Every big game hunter, prepper and survivalist needs a selection of knives for processing the meat of large animals.
by Leon Pantenburg
At some point, you may need to reduce a steer, hog, sheep, goat or large game animal into neatly-wrapped packages of meat for the freezer. Or, you might get a great deal on a half or quarter of beef or pork, and want to save the meat cutting and wrapping fees.
At home, you may have all the tools and accessories needed to make this job do-able. But what knives should you carry when hunting the backcountry?
What if you’re on your own, with no outfitter to haul in meatcutting tools and take the meat out on a pack horse? Even if the big game carcass will be taken to a commercial meat cutter later for processing, you’ll still have to gut, skin and possibly quarter the animal.
To handle this situation, you need a knife (or knives) that will do a passable job of gutting, skinning and possibly boning out the carcass.
After hunting the west, parts of the midwest and the eastern United States for several decades, my backcountry knife selection has been refined. First, my biases:
- No Folders: I carry a pocketknife every day. But I don’t carry a folding hunting knife in the backcountry. The weak point of any folder is the hinge. Break that, and you end up with two pieces. And, the hinge will attract hair, dirt and other stuff that will gum it up and make it harder to use.
- No guthooks: In my opinion, the hook is only good for a couple of cuts, such as the initial incision to open up the body cavity. Otherwise, the guthook looks terrible on a knife blade, can hook on the sheath or your clothing and serves no other purpose.
- Safe Handle: A slippery handle is dangerous. Inevitably, the knife will get covered with blood and body fluids
during a gutting operation. A well-designed handle, made of micarta or wood, that fits your hand is going to be safer than a soft, smushy handle that doesn’t.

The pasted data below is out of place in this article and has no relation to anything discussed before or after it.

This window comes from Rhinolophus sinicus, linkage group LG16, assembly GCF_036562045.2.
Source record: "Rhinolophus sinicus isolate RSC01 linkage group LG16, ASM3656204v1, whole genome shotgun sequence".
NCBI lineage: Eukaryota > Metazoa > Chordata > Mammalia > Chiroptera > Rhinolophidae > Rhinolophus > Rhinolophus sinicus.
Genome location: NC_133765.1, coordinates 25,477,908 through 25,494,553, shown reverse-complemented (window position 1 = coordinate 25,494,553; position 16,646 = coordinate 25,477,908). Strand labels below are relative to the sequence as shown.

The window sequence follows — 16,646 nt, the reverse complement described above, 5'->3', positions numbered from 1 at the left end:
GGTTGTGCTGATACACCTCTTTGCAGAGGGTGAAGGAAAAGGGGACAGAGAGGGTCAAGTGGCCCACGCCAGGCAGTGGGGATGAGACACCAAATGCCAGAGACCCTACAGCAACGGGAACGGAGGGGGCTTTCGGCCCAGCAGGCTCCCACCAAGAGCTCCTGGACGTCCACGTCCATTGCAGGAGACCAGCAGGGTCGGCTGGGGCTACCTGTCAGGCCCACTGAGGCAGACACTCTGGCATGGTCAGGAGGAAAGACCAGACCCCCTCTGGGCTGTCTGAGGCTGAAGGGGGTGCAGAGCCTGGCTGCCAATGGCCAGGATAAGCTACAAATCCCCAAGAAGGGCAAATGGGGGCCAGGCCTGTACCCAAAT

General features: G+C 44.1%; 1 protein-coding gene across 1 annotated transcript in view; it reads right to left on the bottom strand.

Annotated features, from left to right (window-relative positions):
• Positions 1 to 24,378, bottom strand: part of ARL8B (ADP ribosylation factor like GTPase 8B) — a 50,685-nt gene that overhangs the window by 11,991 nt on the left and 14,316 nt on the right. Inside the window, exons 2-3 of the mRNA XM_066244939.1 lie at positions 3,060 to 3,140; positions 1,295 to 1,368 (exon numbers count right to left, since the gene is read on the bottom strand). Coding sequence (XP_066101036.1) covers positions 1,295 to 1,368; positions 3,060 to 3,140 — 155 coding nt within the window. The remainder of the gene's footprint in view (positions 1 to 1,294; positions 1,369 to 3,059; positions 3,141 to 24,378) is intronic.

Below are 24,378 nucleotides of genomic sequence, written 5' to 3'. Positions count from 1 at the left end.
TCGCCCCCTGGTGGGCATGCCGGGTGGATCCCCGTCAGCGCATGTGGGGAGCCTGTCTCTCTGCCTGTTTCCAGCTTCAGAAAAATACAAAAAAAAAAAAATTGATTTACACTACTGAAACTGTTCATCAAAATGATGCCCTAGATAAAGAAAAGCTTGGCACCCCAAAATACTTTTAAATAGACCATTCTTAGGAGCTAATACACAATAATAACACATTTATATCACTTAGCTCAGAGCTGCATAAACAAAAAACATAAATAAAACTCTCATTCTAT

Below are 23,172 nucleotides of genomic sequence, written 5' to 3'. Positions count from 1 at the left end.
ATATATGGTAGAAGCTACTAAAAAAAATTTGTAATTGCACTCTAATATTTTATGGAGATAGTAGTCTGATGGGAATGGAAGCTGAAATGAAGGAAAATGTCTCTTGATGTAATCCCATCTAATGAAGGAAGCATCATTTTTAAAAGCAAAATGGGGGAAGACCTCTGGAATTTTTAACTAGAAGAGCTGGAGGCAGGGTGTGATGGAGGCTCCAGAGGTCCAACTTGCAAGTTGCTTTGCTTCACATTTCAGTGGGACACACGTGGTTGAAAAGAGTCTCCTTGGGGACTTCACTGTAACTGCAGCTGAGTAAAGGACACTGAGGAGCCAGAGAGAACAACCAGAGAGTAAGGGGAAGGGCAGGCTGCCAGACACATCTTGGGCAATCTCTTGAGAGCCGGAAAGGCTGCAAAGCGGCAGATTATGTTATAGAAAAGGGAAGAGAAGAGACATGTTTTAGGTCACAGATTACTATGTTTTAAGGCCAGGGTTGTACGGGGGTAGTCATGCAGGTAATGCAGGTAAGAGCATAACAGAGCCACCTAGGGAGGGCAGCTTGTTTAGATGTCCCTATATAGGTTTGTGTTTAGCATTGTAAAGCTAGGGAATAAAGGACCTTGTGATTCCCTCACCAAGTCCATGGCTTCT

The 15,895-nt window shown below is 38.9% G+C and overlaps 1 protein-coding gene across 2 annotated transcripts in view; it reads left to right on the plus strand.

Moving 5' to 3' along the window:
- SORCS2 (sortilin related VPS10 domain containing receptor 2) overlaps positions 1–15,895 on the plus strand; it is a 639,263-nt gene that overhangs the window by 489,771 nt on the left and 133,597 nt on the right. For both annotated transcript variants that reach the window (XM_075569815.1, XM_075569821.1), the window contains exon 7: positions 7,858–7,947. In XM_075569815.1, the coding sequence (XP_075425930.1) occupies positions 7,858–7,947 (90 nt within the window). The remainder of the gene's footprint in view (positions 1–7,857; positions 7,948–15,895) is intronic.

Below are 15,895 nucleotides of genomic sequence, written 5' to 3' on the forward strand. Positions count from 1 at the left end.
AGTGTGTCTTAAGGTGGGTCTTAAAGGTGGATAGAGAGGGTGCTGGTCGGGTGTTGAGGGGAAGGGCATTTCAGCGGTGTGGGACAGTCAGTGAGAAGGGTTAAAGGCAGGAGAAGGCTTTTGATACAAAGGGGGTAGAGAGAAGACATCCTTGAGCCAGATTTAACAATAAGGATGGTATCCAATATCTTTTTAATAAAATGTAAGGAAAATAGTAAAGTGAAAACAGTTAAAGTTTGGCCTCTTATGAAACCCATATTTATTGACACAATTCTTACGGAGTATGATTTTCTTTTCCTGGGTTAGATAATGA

- Long-enough blade length: A blade between four to six inches is my preference. For years, I used a Buck folding hunter with a 3-1/2-inch clip-point blade for whitetail deer hunting in the southeast. But for my backcountry needs, a longer blade is more efficient.
- Easily sharpened: It doesn’t matter what wonder component the blade is made of. At some point, the blade will need sharpening, and you must be able to do it easily.
The hunting method my brother, Mike, and I use to hunt elk or deer in the mountains can be pretty hardcore. We’ve hunted together since he was 12 (decades ago!), and the usual routine is to work together as a team, but hunt separately. Before we take off from the base camp, a morning hunt is planned, and we know the area each other is hunting. We’ll pick a rendezvous site for lunch. If an animal is down, we go take care of it. If not, the afternoon hunt is planned.
This style of hunting involves a lot of walking and glassing, and every ounce counts. Nothing is taken along that hasn’t been carefully weighed, discussed and considered.
So, based on that criteria and my prejudices, here’s my choices for what knives to take along on a backcountry backpack elk or deer hunt:
Cold Steel SRK: For years, my one knife for field dressing and skinning a big game animal, was a Cold Steel SRK. The
initials stand for “Survival Rescue Knife” and it would be a great choice for that. I bought my SRK in 1991, when I moved to Idaho. The knife’s performance was so impressive that two of my elk-hunter friends bought SRKs.
My SRK has field-dressed well over 50 whitetails, been used on several elk, and is a very practical survival knife. In one instance, I quartered three deer without the SRK needing sharpening.